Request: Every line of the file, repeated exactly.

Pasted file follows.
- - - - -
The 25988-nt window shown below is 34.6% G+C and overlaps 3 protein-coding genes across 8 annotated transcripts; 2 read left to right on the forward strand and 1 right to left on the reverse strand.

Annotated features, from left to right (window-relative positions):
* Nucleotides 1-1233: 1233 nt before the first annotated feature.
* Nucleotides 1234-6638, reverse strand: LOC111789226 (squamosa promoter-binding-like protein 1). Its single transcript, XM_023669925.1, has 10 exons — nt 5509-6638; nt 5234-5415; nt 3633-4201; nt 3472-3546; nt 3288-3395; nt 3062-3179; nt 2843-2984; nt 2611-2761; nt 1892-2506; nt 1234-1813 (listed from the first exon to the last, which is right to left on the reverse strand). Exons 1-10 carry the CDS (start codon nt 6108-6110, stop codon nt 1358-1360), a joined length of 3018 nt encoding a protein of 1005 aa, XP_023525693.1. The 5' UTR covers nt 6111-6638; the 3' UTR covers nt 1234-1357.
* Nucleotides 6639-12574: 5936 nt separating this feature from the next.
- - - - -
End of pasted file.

The 25988-nt window shown below is 34.6% G+C and overlaps 3 protein-coding genes across 8 annotated transcripts; 2 read left to right on the forward strand and 1 right to left on the reverse strand.

Annotated features, from left to right (window-relative positions):
* Nucleotides 1-1233: 1233 nt before the first annotated feature.
* Nucleotides 1234-6638, reverse strand: LOC111789226 (squamosa promoter-binding-like protein 1). Its single transcript, XM_023669925.1, has 10 exons — nt 5509-6638; nt 5234-5415; nt 3633-4201; nt 3472-3546; nt 3288-3395; nt 3062-3179; nt 2843-2984; nt 2611-2761; nt 1892-2506; nt 1234-1813 (listed from the first exon to the last, which is right to left on the reverse strand). Exons 1-10 carry the CDS (start codon nt 6108-6110, stop codon nt 1358-1360), a joined length of 3018 nt encoding a protein of 1005 aa, XP_023525693.1. The 5' UTR covers nt 6111-6638; the 3' UTR covers nt 1234-1357.
* Nucleotides 6639-12574: 5936 nt separating this feature from the next.